After playing it again in early 2021, I noticed that each game element has its flaws, but as a whole it works almost perfectly. Lufia II has a very good flow: no story segment and no dungeon is so long that it gets on your nerve. The game is also short: according to the in-game display it took me a little bit more than 20 hours to get through - in modern JRPGs this covers barely the prologue. This works in its favor, because otherwise the repetition (more on that later) would make it boring. However, I only played the main plot; there is a lot of side content available which can lengthen the game considerably.

The other area the game shines at are its characters: the main protagonist and his NPC colleagues have actual personalities and character development. It's not Baldur's Gate II, of course, but there is still a good amount of NPC banter to enjoy. I also appreciate that the town folks change dialogue depending on the state of the plot. Those are still mostly uninteresting one-liners, but later games such as The Legend of Heroes: Trails in the Sky will utilize this aspect in perfection. However, some character development felt not organic enough. For example (a mild mid-game spoiler follows): about a third into the game, the protagonist marries. The game does try to establish his relationship with the bride previously, but it still feels almost out of nowhere.

Most dungeons don't only feature many enemies to fight, but also have an equivalent amount of puzzles to solve. While there are a few stupid puzzles here and there and they rely a bit too much on switches, overall I appreciated the variety between combat and puzzles. I especially noticed this during the last few dungeons, which are almost exclusively combat oriented: I missed the puzzles and was almost bored. I also have to positively note the absence of random combat inside the dungeons.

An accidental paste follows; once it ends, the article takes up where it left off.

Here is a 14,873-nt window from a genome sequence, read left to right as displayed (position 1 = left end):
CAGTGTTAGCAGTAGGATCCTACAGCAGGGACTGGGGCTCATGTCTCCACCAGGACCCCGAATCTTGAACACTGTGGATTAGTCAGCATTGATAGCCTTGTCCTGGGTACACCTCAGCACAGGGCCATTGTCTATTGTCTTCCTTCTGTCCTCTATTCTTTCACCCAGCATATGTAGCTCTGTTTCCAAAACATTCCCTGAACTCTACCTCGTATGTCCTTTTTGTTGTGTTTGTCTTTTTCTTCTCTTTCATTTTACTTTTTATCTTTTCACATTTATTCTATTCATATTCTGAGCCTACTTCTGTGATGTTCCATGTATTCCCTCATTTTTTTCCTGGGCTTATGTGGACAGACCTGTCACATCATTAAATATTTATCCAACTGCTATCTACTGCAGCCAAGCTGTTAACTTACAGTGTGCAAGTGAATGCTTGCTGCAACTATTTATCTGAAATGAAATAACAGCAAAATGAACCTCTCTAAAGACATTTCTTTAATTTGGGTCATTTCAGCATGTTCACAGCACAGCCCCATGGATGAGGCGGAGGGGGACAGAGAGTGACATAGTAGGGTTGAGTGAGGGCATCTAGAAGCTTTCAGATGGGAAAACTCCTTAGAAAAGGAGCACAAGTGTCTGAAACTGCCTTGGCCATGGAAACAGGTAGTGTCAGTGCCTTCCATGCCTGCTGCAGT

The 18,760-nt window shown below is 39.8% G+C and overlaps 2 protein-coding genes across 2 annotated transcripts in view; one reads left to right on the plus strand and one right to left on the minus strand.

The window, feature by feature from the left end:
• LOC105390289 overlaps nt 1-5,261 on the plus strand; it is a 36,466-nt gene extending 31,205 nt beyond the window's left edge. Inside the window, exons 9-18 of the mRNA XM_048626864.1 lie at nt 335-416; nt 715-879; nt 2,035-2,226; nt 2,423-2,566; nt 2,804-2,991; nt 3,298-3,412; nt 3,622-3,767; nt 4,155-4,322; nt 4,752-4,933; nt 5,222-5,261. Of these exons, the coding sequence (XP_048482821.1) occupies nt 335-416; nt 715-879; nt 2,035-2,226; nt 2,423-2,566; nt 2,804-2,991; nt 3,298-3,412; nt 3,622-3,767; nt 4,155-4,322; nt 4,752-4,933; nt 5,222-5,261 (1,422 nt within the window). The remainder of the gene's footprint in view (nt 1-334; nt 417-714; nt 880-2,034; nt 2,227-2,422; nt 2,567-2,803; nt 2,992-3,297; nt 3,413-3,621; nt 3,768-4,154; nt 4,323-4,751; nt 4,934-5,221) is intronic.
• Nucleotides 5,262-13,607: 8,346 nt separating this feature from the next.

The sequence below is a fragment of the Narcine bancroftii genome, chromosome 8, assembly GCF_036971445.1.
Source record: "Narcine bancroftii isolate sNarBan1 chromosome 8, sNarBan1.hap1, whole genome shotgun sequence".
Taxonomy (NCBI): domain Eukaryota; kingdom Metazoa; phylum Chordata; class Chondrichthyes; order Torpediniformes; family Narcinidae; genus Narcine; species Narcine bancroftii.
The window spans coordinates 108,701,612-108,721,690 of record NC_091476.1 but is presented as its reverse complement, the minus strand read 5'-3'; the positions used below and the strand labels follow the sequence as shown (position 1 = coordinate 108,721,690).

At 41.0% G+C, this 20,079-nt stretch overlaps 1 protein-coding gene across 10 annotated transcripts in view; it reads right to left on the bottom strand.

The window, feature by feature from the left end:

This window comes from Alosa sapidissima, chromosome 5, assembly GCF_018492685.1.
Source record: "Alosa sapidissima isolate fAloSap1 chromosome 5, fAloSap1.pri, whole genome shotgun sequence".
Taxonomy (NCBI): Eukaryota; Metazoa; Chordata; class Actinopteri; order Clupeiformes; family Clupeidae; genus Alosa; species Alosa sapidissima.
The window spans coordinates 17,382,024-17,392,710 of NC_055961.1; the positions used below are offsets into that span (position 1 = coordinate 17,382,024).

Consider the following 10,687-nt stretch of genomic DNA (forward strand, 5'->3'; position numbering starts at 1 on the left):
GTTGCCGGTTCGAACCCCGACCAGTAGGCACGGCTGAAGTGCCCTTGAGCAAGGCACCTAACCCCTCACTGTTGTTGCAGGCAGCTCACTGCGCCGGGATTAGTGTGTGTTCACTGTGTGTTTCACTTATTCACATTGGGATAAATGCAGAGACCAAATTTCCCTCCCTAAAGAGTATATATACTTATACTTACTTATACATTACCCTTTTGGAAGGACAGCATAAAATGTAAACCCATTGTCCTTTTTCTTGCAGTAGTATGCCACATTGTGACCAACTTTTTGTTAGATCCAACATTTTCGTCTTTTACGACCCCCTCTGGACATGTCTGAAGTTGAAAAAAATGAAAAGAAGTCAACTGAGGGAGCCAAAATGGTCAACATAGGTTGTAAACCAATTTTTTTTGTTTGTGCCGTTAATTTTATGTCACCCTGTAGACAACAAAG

The Bad
I praised the characters, but the plot is weak. It is just a standard "hero saves the world" story and the villains (with one exception) are boring, naturally evil beings. There are a few interesting elements, for example the game actually shows how the villains kill off innocent people or try to enslave all young women of a town, but those are always just local happenings.

The game progression is also too repetitive: you enter a town, learn of their problem, solve it by entering the nearest dungeon, the path to the next town is opened, repeat. Thankfully the local plots are varied and short enough that this never becomes a big problem.

The balance is a bit off. I felt a few of puzzles were unreasonably hard compared to the rest (however, this may be subjective and is an inherent problem of puzzle games) and the combat difficulty was too easy. The game has a lot of combat options: you have equipment with various abilities, you have AI controlled monsters by your side which you can build up, you have magic, you have special consumables - but I never needed to utilize them to beat the game. I did not grind and I only spent a reasonable time on character development and still almost no enemy (especially not the big bads in the end which are actually among the easiest bosses) did pose a challenge. The only difficulty are the relatively low amount of save points during dungeons, which means you need to conserve your resources.

The Bottom Line
Does Lufia II hold up against Final Fantasy VI or Chrono Trigger? No, because it does everything a little bit worse than those juggernauts. But despite its flaws, all elements of Lufia II come together and form a very enjoyable, traditional JRPG. I am confident enough to recommend it to genre fans which don't have my nostalgia filter.

SNES · by Patrick Bregger (303232) · 2021


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  • MobyGames ID: 6680
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Contributors to this Entry

Game added by Suicide Squad.

Additional contributors: Apogee IV, chirinea, Sciere, Joshua J. Slone, Dae, Thomas Thompson.

Game added June 11, 2002. Last modified February 18, 2024.